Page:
The best black plants to add drama to your garden
- Credit: PA
It’s back to black as Hannah Stephenson admires noir plants to create contrast and focal points in your outside space.
Black is not a colour naturally associated with vibrant gardens, yet it can add drama to any outdoor space, setting off lighter colours and creating silhouettes and shadows.
New varieties are coming on to the market all the time, so there is no shortage of black plants to choose from, whether it be grasses, annuals or perennials - you can have black in every season.
While some fear that black plants may lose impact within a shady border, others maintain that black mixes easily with other colours, above all with green, chartreuse, gold and silver.
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Good candidates include the really deep blue hyacinths such as Hyacinth ‘Midnight Mystic’, a previous winner at Chelsea Flower Show, developed by Thompson & Morgan, bred by crossing blue and white varieties of the plant to produce a black-flowering type that flowers in April.
It’s heavily scented too, so leave it near your patio doors or windows so you can inhale the perfume in spring. There’s also H. ‘Dark Dimension’, a deep blue variety that darkens to almost black.
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Other dramatic flowers include almost-black tulips such as Tulipa ‘Queen of Night’, a deep velvety type that contrasts well with acid-yellow and warm orange wallflowers, and Tulipa ‘Paul Scherer’, which combines beautifully with white varieties including ‘Tres Chic’.
Among the darket of irises is the Iris chrysographes, a clump-forming beardless type ideal for a damp spot that produces dramatic flowers over strap-like grey-green leaves and flowers in May and June.
If you want a touch of drama in summer, look for Gladioli ‘Blackjack’, its tall elegant stems producing dark crimson flowers between May and July.
For an eye-catching late spring and early summer flower, take a look at the unusual Aquilegia ‘Black Barlow’, which forms a low growing fern-like, grey-green mound with distinctive, pom-pom dark plum-purple, almost black flowers which develop in early spring and summer.
This unusual perennial grows to just 30cm tall and looks great in patio pots or at the front of borders or raised beds.
Winter colour can also be gained from the Lenten rose Helleborus ‘Double Black’ or Helleborus ‘Queen of the Night’, a fleshy leaved evergreen with spectacular deep purple to nearly black, that flowers from December to April, with contrasting yellow stamens.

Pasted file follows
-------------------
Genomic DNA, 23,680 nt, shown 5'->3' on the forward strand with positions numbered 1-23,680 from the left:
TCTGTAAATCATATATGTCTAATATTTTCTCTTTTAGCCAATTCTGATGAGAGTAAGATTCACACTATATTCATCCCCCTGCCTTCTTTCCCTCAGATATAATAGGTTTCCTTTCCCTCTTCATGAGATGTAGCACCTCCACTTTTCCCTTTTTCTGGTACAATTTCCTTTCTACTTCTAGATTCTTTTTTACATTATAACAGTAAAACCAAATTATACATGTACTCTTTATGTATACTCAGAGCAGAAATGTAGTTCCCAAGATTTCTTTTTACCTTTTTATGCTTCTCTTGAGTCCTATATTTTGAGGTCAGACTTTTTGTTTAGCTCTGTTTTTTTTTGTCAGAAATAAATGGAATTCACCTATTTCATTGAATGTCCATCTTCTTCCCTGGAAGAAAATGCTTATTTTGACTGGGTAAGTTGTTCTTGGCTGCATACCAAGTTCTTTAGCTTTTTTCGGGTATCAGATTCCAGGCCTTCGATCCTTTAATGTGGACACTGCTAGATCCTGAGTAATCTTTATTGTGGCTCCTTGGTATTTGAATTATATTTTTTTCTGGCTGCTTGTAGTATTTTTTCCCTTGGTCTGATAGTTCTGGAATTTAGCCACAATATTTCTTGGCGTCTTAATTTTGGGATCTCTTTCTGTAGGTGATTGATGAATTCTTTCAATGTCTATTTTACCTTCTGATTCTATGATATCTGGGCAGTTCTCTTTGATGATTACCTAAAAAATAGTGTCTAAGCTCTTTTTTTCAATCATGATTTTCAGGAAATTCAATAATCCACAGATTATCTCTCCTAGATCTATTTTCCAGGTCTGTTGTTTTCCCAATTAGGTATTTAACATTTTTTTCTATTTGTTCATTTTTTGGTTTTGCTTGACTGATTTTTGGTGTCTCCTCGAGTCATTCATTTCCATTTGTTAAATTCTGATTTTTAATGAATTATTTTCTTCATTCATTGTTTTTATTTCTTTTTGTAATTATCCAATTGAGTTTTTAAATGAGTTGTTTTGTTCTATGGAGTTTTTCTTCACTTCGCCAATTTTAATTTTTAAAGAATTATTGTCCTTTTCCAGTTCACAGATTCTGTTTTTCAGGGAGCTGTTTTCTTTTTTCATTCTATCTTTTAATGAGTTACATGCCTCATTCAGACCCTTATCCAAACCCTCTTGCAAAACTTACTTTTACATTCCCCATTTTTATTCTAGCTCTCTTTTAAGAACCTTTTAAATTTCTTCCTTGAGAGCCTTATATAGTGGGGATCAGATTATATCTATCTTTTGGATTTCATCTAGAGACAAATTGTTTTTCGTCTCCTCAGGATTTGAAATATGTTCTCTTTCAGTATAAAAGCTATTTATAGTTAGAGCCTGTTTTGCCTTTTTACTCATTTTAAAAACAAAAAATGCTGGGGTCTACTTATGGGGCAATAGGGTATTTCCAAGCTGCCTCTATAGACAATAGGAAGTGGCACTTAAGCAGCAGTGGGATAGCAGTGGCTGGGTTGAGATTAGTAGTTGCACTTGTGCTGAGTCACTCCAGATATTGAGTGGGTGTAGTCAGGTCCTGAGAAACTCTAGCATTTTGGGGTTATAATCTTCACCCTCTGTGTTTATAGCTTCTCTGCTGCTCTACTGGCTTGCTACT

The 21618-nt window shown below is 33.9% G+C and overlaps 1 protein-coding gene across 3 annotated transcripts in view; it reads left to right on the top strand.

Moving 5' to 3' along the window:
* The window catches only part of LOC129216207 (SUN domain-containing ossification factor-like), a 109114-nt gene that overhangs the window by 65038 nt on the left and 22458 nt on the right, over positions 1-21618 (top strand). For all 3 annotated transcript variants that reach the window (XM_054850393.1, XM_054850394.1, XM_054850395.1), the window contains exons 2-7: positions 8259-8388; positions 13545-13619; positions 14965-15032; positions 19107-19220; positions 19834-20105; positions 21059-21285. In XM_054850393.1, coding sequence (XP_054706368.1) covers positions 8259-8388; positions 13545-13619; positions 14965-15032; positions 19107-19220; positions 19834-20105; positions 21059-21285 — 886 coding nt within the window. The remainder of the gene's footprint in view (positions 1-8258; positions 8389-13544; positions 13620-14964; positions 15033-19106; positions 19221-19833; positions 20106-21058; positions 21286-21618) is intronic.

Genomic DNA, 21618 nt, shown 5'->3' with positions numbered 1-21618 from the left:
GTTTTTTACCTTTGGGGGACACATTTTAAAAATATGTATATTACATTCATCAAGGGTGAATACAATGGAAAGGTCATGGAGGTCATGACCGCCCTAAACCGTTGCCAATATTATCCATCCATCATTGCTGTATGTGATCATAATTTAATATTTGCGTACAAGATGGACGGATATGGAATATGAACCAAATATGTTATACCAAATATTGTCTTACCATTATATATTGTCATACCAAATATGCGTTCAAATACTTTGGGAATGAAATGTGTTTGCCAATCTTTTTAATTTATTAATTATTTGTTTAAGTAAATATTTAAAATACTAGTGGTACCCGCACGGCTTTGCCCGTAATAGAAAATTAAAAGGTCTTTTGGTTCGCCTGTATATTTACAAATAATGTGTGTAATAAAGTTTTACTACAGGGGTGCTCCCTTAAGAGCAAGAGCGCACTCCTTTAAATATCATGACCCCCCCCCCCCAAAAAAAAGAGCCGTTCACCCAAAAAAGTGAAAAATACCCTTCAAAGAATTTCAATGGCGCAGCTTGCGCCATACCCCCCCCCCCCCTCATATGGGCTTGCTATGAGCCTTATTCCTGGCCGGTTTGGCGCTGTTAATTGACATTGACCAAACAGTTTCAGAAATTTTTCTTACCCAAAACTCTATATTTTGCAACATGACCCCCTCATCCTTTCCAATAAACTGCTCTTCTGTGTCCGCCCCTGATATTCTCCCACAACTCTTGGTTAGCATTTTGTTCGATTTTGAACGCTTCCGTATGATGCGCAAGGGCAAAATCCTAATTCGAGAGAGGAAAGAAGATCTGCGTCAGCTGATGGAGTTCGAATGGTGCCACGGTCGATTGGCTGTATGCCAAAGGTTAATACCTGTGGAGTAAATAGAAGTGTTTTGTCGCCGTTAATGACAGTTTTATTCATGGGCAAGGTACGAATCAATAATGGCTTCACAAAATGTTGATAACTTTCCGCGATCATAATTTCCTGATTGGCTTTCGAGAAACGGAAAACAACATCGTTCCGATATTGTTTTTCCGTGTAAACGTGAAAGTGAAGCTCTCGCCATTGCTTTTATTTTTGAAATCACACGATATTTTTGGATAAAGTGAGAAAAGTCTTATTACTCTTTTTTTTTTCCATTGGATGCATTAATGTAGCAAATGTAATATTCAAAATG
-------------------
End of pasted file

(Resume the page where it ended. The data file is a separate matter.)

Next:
Evergreen perennials are of huge value in the garden throughout the year and there’s plenty of drama with the Ophiopogon planiscapus ‘Nigrescens’ (black mondo). This grass grows to 20cm forming thick tufts of strap-shaped leathery black leaves 20-30cm in length. It produces racemes of small purplish flowers in summer followed by glossy black berries.
It thrives in moist but well-drained soil in sun or partial shade and is ideal as an edging plant in borders, or underplanted with roses and other shrubs.
Pennisetum ‘Purple Majesty’ is another wonderful grass with showy purple leaves and fabulous black flowers in July. Its long, narrow seedhead has attractive bristles good for floral arrangements and at maturity, this annual is 1.5m in diameter.
Foliage and stems
Black foliage provides an amazing contrast to flowers and other lighter foliage, and you could start with the wonderful heuchera, which comes in a huge range of colours, from acid green to almost black.
For instant effect plant contrasting varieties together, such as the deep purple ‘Black Pearl’ next to the acid green ‘Lime Marmalade’.
If you want something taller and have plenty of room, black bamboo, Phyllostachys nigra, may fit the bill.
The black deciduous shrub Sambucus nigra ‘Eva’ (also known as ‘Black Lace’) has dramatic deeply dissected purplish-black foliage from spring to autumn, and bears pale-pink blooms from from May to June and blackish-red berries in autumn. Plant it in full sun for the best effect.